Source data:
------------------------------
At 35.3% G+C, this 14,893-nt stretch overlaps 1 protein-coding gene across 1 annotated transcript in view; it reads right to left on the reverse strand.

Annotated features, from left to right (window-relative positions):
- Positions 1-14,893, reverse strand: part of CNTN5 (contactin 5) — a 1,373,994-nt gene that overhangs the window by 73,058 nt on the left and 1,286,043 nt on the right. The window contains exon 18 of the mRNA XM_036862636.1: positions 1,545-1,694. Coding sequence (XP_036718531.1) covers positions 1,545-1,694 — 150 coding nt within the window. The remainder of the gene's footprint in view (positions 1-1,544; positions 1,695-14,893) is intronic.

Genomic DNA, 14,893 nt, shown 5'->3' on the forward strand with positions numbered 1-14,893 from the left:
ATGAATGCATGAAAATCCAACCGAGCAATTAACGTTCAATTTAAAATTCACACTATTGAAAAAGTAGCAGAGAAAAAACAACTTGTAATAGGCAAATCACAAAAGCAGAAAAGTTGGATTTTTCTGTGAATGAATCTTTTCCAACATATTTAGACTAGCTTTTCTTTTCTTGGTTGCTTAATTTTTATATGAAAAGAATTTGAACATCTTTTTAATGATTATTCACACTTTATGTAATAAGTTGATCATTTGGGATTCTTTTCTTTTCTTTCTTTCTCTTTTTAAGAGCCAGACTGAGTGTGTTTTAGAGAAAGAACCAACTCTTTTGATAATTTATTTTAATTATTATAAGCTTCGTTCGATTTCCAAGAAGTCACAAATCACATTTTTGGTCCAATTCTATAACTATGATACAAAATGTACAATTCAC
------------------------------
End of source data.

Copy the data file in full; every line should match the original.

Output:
At 35.3% G+C, this 14,893-nt stretch overlaps 1 protein-coding gene across 1 annotated transcript in view; it reads right to left on the reverse strand.

Annotated features, from left to right (window-relative positions):
- Positions 1-14,893, reverse strand: part of CNTN5 (contactin 5) — a 1,373,994-nt gene that overhangs the window by 73,058 nt on the left and 1,286,043 nt on the right. The window contains exon 18 of the mRNA XM_036862636.1: positions 1,545-1,694. Coding sequence (XP_036718531.1) covers positions 1,545-1,694 — 150 coding nt within the window. The remainder of the gene's footprint in view (positions 1-1,544; positions 1,695-14,893) is intronic.

Genomic DNA, 14,893 nt, shown 5'->3' on the forward strand with positions numbered 1-14,893 from the left:
ATGAATGCATGAAAATCCAACCGAGCAATTAACGTTCAATTTAAAATTCACACTATTGAAAAAGTAGCAGAGAAAAAACAACTTGTAATAGGCAAATCACAAAAGCAGAAAAGTTGGATTTTTCTGTGAATGAATCTTTTCCAACATATTTAGACTAGCTTTTCTTTTCTTGGTTGCTTAATTTTTATATGAAAAGAATTTGAACATCTTTTTAATGATTATTCACACTTTATGTAATAAGTTGATCATTTGGGATTCTTTTCTTTTCTTTCTTTCTCTTTTTAAGAGCCAGACTGAGTGTGTTTTAGAGAAAGAACCAACTCTTTTGATAATTTATTTTAATTATTATAAGCTTCGTTCGATTTCCAAGAAGTCACAAATCACATTTTTGGTCCAATTCTATAACTATGATACAAAATGTACAATTCAC